Camas councilors question revamp to parks manager’s job title, salary

City administrator looks to boost pay scale by 25%, adjust job description after retirement of longtime parks leader Jerry Acheson

Camas City Council members this week questioned a proposal to revamp the city’s parks and recreation manager’s job description, title and salary after the impending retirement of longtime Camas Parks and Recreation Manager Jerry Acheson.

“The parks and rec leader is retiring in a few weeks,” new Camas City Administrator Jamal Fox told city council members at their workshop on Monday, Oct. 5. “We appreciate the program built over the last 30 years under the leadership of (Acheson) and his team, and look forward to envisioning the next 30 years to meet the needs of our community.”

Fox and Jennifer Gorsuch, the city’s administrative services director, presented a proposal to city councilors Monday that would change the title of parks and recreation manager to “director of parks and recreation,” substantially change the position’s job description and responsibilities, boost the salary schedule by 25 percent and alter the required qualifications of new applicants.

“We see this as a director-level position that will engage the community, reimagining parks as the heart of our community,” Fox said Monday. “As we look at parks leaders nationally, COVID has challenged many parks leaders and departments to reimagine how they lead the services they provide to the community.”

The new head of the parks and recreation department, Fox said, should be someone who can lead the department through its development of parks, and trails in the city’s North Shore, coordinate with other public agencies and “align with the mayor’s priority of land” in the 2021-22 budget.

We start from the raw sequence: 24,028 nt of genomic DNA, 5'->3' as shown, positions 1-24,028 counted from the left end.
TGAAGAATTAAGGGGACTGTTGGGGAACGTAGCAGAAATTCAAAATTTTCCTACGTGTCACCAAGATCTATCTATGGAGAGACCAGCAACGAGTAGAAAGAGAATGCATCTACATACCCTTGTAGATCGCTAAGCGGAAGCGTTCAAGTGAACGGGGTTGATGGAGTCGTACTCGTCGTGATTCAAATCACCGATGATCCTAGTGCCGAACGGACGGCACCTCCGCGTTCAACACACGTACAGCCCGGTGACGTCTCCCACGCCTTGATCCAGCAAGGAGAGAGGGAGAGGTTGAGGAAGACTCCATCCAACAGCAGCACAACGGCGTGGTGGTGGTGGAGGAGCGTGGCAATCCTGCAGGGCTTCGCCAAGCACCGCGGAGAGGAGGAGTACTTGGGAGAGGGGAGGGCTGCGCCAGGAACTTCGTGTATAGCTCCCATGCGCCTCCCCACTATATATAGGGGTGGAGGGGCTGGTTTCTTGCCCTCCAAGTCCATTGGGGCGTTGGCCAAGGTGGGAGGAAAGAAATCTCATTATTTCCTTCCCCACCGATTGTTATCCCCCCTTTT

Gorsuch said a “review of comparable data” showed the position’s salary schedule was “approximately 25 (percent) lower than it should be, to be equal with other department directors and … be part of the senior leadership team.”

Several councilors questioned the proposal, saying they worried the city may not be able to afford the salary increase and wondering if the position carried enough management-level responsibilities to warrant a salary bump and position title change.

“This job basically has six full-time employees reporting to this manager,” Councilman Steve Hogan said during the Oct. 5 workshop, pointing out that the proposal would put the parks and recreation manager’s responsibilities on par with department heads who oversee far more employees.

“Moving it to the level we’re talking about moving it up to puts it up with the highest levels on our staff,” Hogan said. “I can’t support the level we’ve got for this in the proposal.”

Instead, Hogan said he would support moving the salary schedule for the new parks and recreation head to a level more consistent with that of the city’s library director, who oversees 23 full-time employees, and the city’s IT director.